If the parties cannot reach a settlement, the matter will be referred to the Industrial Court.

In the past, the matter would first be referred to the Minister of Human Resources who would decide if the matter should be referred to the Industrial Court. Since January 2021, the Director-General will refer the matter straight to the Industrial Court if the DG is satisfied that there is no likelihood of a conciliation settlement. Referral to the Minister is no longer required. It is hoped that this amendment will shorten the time it takes to finalise unfair dismissal cases.

Is there a time limit in which you must make a representation?

Yes, section 20(1A) of the Industrial Relations Act stipulates that representations must be filed with the Director-General within 60 days of the dismissal. In the case of dismissal with notice, the period is extended based on the notice period.

What happens in the Industrial Court?

Once the matter is referred to the Industrial Court, the process is similar to a civil trial.

(1) Pre-hearing

The Industrial Court will issue a Notice of Mention to the employer and the employee to notify them that the matter is now on the Industrial Court role. The employee is now called the claimant.

The parties may appoint legal representation to represent them and file an application for permission to be represented by a legal practitioner and a warrant of authority authorising the specific representative to present them in court.

The judge will issue directions on what papers each party should file for the case. The claimant should file a statement of case, and the employer (now called the company) should file statements in reply. The claimant also has the opportunity to respond to the company’s reply.

Once both parties have filed all their papers and witness statements, the Industrial Court will set a hearing date.

(2) The Hearing

At the hearing, both parties can call their witnesses to support their case. The company will present its case first since the burden of proof is on the employer to prove that the dismissal was with just cause or excuse. In constructive dismissal cases, however, the burden of proof is on the employee.

Once the company’s case is closed, the claimant will present their case.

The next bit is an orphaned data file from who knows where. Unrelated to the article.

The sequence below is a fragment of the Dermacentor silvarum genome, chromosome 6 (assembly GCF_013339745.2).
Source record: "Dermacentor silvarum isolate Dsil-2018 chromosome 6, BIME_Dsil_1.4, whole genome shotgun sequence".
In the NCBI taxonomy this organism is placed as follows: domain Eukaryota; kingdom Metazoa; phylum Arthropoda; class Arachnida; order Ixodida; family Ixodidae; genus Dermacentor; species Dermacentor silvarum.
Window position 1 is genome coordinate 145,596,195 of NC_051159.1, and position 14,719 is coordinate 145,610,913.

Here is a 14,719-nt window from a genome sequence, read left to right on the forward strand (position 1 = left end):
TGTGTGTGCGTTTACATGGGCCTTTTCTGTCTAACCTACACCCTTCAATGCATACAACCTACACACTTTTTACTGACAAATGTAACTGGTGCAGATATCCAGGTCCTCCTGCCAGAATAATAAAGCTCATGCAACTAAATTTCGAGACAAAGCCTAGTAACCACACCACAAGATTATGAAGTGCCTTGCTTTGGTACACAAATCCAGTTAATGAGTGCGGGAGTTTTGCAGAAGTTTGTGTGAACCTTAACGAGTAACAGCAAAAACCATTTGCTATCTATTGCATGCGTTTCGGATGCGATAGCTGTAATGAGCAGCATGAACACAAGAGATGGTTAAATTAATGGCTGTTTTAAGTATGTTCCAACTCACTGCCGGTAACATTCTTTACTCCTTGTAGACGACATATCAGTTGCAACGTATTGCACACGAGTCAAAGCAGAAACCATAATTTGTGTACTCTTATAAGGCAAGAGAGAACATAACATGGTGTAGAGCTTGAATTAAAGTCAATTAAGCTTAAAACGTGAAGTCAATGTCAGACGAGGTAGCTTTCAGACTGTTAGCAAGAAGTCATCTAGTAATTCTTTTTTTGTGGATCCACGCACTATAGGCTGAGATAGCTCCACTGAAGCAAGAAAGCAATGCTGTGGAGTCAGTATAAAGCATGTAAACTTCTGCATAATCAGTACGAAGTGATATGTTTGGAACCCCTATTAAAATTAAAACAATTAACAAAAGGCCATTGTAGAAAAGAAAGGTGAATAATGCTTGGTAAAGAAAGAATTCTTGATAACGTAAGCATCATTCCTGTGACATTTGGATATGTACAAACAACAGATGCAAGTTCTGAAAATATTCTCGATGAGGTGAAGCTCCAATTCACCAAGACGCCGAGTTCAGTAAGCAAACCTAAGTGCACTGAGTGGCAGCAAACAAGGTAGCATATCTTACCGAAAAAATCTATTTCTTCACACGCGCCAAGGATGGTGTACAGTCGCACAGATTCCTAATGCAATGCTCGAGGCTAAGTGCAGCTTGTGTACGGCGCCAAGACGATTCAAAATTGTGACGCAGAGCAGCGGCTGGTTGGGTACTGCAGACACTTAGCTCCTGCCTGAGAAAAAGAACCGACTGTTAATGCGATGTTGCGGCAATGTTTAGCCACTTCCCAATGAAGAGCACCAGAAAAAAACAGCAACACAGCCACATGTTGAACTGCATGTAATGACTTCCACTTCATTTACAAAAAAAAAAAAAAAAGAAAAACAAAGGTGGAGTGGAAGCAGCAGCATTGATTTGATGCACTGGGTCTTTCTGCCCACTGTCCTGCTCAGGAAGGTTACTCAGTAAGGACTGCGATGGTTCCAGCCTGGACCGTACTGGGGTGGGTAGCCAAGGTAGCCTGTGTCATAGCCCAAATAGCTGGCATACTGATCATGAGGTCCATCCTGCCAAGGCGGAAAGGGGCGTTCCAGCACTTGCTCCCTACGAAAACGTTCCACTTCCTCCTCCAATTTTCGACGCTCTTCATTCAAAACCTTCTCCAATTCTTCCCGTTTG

At the end of the hearing, the court will usually ask the parties to file written submissions.

If a reason for the dismissal were given, the court would evaluate, based on all the evidence and submissions, whether the evidence supports the reason. If no grounds were given, the court would look at all the circumstances to decide if the dismissal was fair and just.

(3) The Award

If the court finds that the termination was without just cause or excuse, the dismissal will be held as unfair or wrongful. The court’s decision is handed down as an award.

What are the remedies for unfair dismissal?

The employee can ask the court to order reinstatement to his former position in the company. In practice, due to the personal nature of employment, reinstatement is rarely ordered.

If reinstatement is not an appropriate remedy, the court can order compensation instead of reinstatement. Typically, compensation is calculated at one month’s salary for every year of employment.

In addition to reinstatement or compensation, the employee can ask for back wages that the employee would have earned if not dismissed. The Act limits back wages to a maximum of 24 months.

The court may also include interest.

Other than the remedies available under the Industrial Relations Act, the employee may also file a civil lawsuit against the former employer.

What can you do if you are not happy with the outcome?

Since January 2021, the new section 33C allows any party who is not satisfied with the outcome of the case to appeal to the High Court. A party has 14 days in which to file an appeal against the award.

Do you need legal advice?

Navigating unfair dismissal proceedings can be very stressful, and employees often face a team of highly skilled and experienced lawyers representing the company. A lawyer with experience in unfair dismissal cases will not be intimidated and will guide you through the process. An experienced lawyer will help you protect your rights and obtain the remedy you are entitled to.

If you are an employer facing unfair dismissal allegations, you should get legal advice as soon as possible. Unfair dismissal claims can have significant consequences for your business. If it is a senior member of your staff with many years of employment, compensation can amount to thousands, if not hundreds of thousands, of Malaysian Ringgit. An experienced lawyer will make sure that you and your business are protected against unfair allegations.